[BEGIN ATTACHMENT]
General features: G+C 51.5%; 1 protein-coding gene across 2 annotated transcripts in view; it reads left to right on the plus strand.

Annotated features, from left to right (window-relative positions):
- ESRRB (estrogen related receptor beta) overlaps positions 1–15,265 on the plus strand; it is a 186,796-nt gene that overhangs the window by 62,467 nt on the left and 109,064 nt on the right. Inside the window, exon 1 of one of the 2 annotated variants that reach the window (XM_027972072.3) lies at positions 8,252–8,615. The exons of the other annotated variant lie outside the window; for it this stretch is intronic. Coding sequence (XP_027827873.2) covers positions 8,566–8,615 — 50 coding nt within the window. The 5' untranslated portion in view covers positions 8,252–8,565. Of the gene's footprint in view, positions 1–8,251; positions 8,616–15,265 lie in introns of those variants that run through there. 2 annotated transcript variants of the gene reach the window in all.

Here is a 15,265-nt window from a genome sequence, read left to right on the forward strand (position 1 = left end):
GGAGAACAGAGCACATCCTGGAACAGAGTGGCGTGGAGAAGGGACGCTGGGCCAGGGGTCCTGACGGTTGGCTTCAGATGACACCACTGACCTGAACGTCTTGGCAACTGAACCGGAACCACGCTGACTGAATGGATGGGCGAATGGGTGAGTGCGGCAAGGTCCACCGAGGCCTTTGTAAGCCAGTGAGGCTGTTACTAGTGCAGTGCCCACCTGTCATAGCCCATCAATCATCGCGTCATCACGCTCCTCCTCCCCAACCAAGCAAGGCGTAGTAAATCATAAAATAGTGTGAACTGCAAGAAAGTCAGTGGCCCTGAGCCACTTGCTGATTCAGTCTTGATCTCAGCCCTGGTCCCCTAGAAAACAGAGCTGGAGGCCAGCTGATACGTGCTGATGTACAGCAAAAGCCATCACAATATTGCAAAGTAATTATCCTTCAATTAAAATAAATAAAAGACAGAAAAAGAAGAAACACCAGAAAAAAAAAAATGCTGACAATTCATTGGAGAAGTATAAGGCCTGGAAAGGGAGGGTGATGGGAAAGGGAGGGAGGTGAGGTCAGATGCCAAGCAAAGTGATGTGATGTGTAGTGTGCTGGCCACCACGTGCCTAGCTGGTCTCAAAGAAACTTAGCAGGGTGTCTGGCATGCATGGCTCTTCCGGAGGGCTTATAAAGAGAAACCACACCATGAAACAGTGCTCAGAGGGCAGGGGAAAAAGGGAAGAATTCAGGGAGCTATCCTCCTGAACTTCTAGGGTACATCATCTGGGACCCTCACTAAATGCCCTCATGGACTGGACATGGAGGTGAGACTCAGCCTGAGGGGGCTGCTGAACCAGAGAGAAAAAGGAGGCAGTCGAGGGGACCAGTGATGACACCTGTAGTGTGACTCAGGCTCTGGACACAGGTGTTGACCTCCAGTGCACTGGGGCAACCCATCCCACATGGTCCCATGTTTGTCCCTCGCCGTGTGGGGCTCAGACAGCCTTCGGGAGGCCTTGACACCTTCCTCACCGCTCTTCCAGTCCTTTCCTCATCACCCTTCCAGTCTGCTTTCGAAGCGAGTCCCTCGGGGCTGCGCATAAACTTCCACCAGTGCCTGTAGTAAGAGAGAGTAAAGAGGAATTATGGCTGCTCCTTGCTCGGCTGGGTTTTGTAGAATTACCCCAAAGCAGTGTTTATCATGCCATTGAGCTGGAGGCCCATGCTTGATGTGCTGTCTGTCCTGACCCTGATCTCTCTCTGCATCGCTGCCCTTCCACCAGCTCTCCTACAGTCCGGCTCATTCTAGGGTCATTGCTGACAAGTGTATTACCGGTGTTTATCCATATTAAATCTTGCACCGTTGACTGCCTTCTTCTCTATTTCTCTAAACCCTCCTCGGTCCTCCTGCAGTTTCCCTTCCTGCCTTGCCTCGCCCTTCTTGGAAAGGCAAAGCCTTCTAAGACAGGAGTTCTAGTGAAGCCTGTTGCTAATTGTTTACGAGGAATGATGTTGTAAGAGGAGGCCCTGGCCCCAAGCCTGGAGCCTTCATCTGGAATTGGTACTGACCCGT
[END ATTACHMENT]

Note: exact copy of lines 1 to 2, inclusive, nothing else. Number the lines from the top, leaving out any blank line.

General features: G+C 51.5%; 1 protein-coding gene across 2 annotated transcripts in view; it reads left to right on the plus strand.

Annotated features, from left to right (window-relative positions):